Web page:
2011 and Earlier / Life in Leelanau

County’s former U.P. link far from forgotten

"You can’t get there from here."

That's the punch-line from an old Fred Allen joke, but it has some truth for two communities that were once better connected than they are today – Northport and the Upper Peninsula town of Manistique.


The two towns are about 230 miles apart if one crosses the Mackinac Bridge.

And much, much further apart if you travel the other way around Lake Michigan.

The communities were once linked by a car-ferry with the cumbersome name of Manistique, Marquette and Northern No. 1. Since there was never a No. 2 or 3 (although original plans called for it) the ship was generally simply referred to as the Manistique.THE COUNTY-WIDE advisory committee  on the proposed:  Northport ferry route gathered for a photo published in the March 25, 1948 issue of the Enterprise. Members of the committee who were pictured included H.M. Carmichael, Omena; Owen Bahle, Suttons Bay; Elmer Warner, Bingham; General Royce, Charles Noonan, Kasson; Karl Detzer, Leland; Charles Bloom, Maple City; Albert Kelsch, Lake Leelanau; Elmer Billman, Cedar; Ralph Cordes, Leland; L. E. Anderson, Northport; Henry Parsons, Northport; Arthur Huey, GlenArbor; and Paul Smith, Northport.THE COUNTY-WIDE advisory committee on the proposed: Northport ferry route gathered for a photo published in the March 25, 1948 issue of the Enterprise. Members of the committee who were pictured included H.M. Carmichael, Omena; Owen Bahle, Suttons Bay; Elmer Warner, Bingham; General Royce, Charles Noonan, Kasson; Karl Detzer, Leland; Charles Bloom, Maple City; Albert Kelsch, Lake Leelanau; Elmer Billman, Cedar; Ralph Cordes, Leland; L. E. Anderson, Northport; Henry Parsons, Northport; Arthur Huey, GlenArbor; and Paul Smith, Northport.

The ship began operating in the summer of 1903, after the completion of the Traverse City, Leelanau and Manistique Railroad to Northport.

The distance between the two ports was 75 miles.

“Fares to Northport were $2.50 one way and $4.50 round trip, plus a berth at $.75 and meals at $.50,” marine historian George Hilton tells us.

Although other Lake Michigan car-ferry routes were active for decades, the one out of Northport proved to be short-lived.

“The year 1908 saw the end of the Manistique-Northport service, only five years after it was instituted,” Hilton writes. “The slip at Northport was sold to the Ann Arbor (Railroad), dismantled and re-erected as the west slip at Frankfort (harbor).”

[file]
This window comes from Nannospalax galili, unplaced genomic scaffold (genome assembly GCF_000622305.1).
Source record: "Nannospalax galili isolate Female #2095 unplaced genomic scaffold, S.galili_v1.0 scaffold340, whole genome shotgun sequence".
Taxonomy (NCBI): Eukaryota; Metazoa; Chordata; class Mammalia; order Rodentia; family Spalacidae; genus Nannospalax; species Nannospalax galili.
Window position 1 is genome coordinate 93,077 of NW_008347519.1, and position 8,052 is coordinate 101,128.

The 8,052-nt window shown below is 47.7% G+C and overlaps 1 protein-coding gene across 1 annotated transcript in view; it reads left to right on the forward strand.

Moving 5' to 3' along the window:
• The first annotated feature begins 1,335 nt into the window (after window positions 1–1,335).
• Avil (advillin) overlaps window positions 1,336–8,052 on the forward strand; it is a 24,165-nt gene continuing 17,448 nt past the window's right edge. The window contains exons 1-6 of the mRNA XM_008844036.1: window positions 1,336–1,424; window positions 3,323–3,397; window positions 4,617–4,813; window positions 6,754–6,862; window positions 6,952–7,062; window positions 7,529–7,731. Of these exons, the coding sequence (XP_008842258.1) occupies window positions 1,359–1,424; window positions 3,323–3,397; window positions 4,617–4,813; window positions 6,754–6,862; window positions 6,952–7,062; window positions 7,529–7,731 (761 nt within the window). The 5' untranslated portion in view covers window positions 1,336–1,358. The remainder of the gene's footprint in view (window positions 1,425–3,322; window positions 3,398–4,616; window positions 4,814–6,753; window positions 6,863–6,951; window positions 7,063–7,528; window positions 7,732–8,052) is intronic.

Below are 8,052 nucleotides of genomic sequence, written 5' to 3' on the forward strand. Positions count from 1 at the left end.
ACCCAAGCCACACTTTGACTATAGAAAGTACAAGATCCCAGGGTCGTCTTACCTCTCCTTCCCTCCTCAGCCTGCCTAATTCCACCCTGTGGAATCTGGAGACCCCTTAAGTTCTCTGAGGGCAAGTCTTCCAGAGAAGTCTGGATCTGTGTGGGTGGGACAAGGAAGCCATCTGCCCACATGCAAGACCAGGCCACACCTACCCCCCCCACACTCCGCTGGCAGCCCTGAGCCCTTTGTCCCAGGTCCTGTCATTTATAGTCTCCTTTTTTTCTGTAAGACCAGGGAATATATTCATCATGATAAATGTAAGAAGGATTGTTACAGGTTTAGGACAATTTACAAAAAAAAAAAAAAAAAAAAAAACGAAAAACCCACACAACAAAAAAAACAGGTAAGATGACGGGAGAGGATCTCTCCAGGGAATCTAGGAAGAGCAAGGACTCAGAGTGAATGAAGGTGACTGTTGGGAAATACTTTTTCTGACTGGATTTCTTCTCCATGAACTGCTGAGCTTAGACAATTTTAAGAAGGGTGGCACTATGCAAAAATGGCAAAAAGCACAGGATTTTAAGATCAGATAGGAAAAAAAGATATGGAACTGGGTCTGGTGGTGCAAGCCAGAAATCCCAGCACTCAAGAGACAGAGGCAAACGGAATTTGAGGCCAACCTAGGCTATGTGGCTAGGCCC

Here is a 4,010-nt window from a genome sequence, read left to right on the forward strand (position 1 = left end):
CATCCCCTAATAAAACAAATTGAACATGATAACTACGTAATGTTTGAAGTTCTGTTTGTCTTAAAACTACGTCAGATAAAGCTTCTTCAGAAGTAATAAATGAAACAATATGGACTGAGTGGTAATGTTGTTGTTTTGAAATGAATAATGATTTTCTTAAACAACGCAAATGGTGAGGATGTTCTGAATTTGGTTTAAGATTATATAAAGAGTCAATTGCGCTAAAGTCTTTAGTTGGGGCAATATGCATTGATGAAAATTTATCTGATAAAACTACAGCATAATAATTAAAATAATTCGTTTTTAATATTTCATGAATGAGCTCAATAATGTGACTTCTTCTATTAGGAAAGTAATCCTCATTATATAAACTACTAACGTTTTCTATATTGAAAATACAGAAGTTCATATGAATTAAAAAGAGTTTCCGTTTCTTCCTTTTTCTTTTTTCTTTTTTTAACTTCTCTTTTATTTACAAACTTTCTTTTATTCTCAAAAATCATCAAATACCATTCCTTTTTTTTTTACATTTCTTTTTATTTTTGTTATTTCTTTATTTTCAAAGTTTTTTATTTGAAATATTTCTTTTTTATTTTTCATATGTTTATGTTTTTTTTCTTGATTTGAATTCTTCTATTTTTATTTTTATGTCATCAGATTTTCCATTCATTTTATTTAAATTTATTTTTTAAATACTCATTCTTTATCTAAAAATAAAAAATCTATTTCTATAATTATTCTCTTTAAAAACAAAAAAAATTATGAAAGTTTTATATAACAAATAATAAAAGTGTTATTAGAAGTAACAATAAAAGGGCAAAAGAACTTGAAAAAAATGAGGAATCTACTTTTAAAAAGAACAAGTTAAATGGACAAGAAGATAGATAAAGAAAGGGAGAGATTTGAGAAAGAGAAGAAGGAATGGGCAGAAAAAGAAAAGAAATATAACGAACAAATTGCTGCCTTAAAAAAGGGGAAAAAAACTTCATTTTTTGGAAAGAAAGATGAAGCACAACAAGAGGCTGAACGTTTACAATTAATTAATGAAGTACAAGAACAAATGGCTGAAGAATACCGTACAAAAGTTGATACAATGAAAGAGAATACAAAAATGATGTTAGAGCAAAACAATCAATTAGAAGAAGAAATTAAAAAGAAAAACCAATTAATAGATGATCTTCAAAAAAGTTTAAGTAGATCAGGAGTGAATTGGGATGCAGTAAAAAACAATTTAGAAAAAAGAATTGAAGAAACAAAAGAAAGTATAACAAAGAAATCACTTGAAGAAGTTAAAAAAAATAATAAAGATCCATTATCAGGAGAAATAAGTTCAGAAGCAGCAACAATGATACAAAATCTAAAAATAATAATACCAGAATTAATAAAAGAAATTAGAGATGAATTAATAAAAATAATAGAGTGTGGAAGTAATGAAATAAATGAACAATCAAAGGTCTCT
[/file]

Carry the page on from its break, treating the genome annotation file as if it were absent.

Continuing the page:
Although the railroad’s marine service had been permanently discontinued, Leelanau’s one-time connection with the Upper Peninsula was far from forgotten.

Robert Burton, in an article (“Car ferry from Northport: Broken Link to the Upper Peninsula”) published in 1967 in Michigan History quarterly, summed up what had taken place:

“The stories of the Traverse City, Leelanau and Manistique Railroad, and the Manistique, Marquette and Northern Railroad represent the story of many small U.S. railroads established near the end of the great period of railroad expansion. It was conceived with high hopes, but some caution; it was beaten by inadequate support and strong competition; it was abandoned by its parents when it became a liability; it continues to lead a precarious existence only because it fills a marginal economic need.”

And, indeed, the rail line, originally built for the Northport car ferry, continued to operate for better than another decade before the Chesapeake and Ohio finally abandoned it.

As the Michigan State Highway Department’s ferry service at the Straits of Mackinac became busier and busier in the 1930s and 1940s, there was increased agitation for alternate service to the Upper Peninsula.

During peak traffic times – such as deer hunting season – motorists frequently had to wait hours to catch a boat across the Straits.

The agitation for an alternate route reached a peak 60 years ago, in 1948, and culminated in Michigan State Highway Department (Planning and Traffic Division) studies at Lansing.

A summation released April 9, 1948, concluded “there is no indication that additional ferry facilities are required between other upper and lower peninsula termini” and the Mackinac crossing “has a definite advantage in both total travel time and total travel cost over any other proposed ferry route.”

Economics figured in heavily, as the state was already losing money (up to $400,000 annually) and “an alternate route would substantially increase this deficit of the Straits ferries while still presenting a second annual deficit of nearly a like amount from an alternate facility.”

The Enterprise carried numerous stories about the “carboat plans” in various issues that year. A local committee had been formed and Rep. Louis Anderson, of Northport, went to bat in Lansing for Leelanau and his own “home port.”

Local committee members included well-known local personalities such as Arthur Huey of The Leelanau Schools.

But it was all for naught.

After completion of the Mackinac Bridge in 1957, there was some briefly some local hope that the boats no longer needed at the Straits might be “re-assigned” – perhaps to some place like Northport.

But the state wanted out of the boat business. And although bids made on the ships were termed “ridiculous” they were nevertheless sold, and that was that.

There were no more articles in the Enterprise about “carboats.”

You can “get there from here” at least an hour quicker than 60 years ago, thanks to the bridge.

But it’s still a long, 230-mile drive to Manistique.

And you won’t find any 50-cent meals enroute.

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